In many cases, the concern with inequality does not express itself as the difference between the top one percent and the rest of society. Instead, in good populist fashion, the challenges are against those few "billionaires" who have acquired their massive wealth through innovation. (10) What is striking about these innovators is the quickness with which they amass their fortunes--often only in a matter of months or years. But there are again several points that ease the ostensible pain in these issues. First, it is generally the case today that the billionaires are the innovators and not their children or other descendants. Lest anyone doubt that conclusion, it is well to reflect that John D. Rockefeller was hugely rich--indeed far richer relative to his time than any billionaire is today. (11) Yet time takes its toll. A look at the Forbes list of the top 500 wealthiest individuals in the United States contains no Rockefeller, as the original John D.'s huge fortune has been spread by inheritance over multiple generations across a large number of individuals. (12) Indeed, the top places on the list are all occupied by individuals like Bill Gates, Larry Page, Sergei Brin, and Mark Zuckerberg, who have made their own fortunes after starting from relatively modest circumstances. (13) Clearly, the great wealth at the top of the distribution increases inequality of wealth. But in my view that profound change is a reason to rejoice rather than to lament. I see several reasons for doing so.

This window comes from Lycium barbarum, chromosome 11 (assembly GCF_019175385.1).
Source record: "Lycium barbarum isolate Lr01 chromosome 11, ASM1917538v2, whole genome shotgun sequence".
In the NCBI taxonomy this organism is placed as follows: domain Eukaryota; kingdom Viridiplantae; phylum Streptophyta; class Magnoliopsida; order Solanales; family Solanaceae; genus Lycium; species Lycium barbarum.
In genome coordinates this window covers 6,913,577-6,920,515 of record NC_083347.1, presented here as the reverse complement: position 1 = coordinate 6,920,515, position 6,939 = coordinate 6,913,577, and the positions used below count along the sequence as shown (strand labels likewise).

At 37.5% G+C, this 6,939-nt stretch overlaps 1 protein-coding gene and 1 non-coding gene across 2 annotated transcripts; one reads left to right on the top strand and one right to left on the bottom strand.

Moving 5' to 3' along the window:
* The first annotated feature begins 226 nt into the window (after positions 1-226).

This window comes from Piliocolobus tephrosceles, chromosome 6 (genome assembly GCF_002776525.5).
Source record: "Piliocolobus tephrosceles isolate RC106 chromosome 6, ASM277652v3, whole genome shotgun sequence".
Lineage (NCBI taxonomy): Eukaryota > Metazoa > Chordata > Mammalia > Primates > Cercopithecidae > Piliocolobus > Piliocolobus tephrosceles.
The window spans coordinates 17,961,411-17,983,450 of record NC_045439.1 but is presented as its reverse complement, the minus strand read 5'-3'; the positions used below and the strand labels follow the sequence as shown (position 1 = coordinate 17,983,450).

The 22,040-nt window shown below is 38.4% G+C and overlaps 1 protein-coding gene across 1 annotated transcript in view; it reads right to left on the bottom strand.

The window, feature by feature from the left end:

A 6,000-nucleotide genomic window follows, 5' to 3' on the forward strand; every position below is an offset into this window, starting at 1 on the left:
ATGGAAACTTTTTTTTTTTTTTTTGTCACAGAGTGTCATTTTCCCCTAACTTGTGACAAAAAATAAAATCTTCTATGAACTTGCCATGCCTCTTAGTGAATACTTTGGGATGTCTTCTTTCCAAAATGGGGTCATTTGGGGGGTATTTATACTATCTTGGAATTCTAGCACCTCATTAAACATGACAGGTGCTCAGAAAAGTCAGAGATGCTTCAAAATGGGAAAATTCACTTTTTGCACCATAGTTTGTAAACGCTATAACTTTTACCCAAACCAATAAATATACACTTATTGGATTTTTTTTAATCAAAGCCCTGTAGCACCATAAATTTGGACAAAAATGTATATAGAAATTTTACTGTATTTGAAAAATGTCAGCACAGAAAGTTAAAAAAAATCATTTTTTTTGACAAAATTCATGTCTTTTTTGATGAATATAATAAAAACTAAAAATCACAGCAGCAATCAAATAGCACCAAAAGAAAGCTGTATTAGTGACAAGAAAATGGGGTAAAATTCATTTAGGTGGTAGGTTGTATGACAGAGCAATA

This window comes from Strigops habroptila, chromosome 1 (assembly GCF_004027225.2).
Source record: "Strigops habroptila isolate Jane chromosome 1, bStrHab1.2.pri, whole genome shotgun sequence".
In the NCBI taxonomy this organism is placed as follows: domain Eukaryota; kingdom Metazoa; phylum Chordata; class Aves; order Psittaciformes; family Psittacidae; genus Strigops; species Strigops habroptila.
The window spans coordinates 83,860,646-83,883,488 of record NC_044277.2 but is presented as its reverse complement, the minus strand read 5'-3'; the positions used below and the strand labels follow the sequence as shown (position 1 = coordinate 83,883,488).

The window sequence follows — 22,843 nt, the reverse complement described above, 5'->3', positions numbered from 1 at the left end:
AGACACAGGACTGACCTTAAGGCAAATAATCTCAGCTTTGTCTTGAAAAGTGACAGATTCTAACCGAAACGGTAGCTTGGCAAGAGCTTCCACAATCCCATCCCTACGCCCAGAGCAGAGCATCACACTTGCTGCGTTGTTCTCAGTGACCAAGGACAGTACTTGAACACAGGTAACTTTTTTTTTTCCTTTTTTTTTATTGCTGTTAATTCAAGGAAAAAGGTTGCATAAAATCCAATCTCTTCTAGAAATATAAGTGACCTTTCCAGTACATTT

The first point in this analysis is that wealth, especially wealth at those great levels, is a very poor proxy for human well-being. The point is missed, for example, in Thomas Piketty's Capital in the Twenty-First Century, (14) which enjoys a hero's welcome from such Nobel Laureates as Paul Krugman and Joseph Stieglitz, (15) only to have lost its popular cachet in recent months. (16) The key question is how well the inequality of wealth correlates with the inequality of overall well-being. On this measure it is critical in all these cases to take into account the various forms of nonpecuniary benefits that people have--for these can never be concentrated in the few fortunate individuals at the top. (17) In its simplest form, the observation is that good health is as important to happiness as is great wealth. As a rough guess, it is not unreasonable to say that these full sets of nonpecuniary advantages are at least as important as the pecuniary ones, so that severe deprivations in social companionship or health count as much in their own way as high levels of poverty. On this score, life expectancy is of huge importance, as is infant mortality and a host of other measures. Quite happily, it is not possible to confine these critical benefits to any thin fraction of the population. The first round of major modern advances, say between 1850 and 1900, constructing sewers and fighting contagious diseases, and the close connections between them, were chiefly financed by the wealthy because the poor lacked the financial resources to contribute much to these infrastructure improvements. (18) But the benefits of these activities are widely dispersed throughout society as one of the most vital public goods. There is no way that average life expectancy in the United States, for example, could go from about 46 in 1900 to about 79 today (19) without some broad-scale distribution of the social benefits from increased longevity.
It is, of course, still better to be...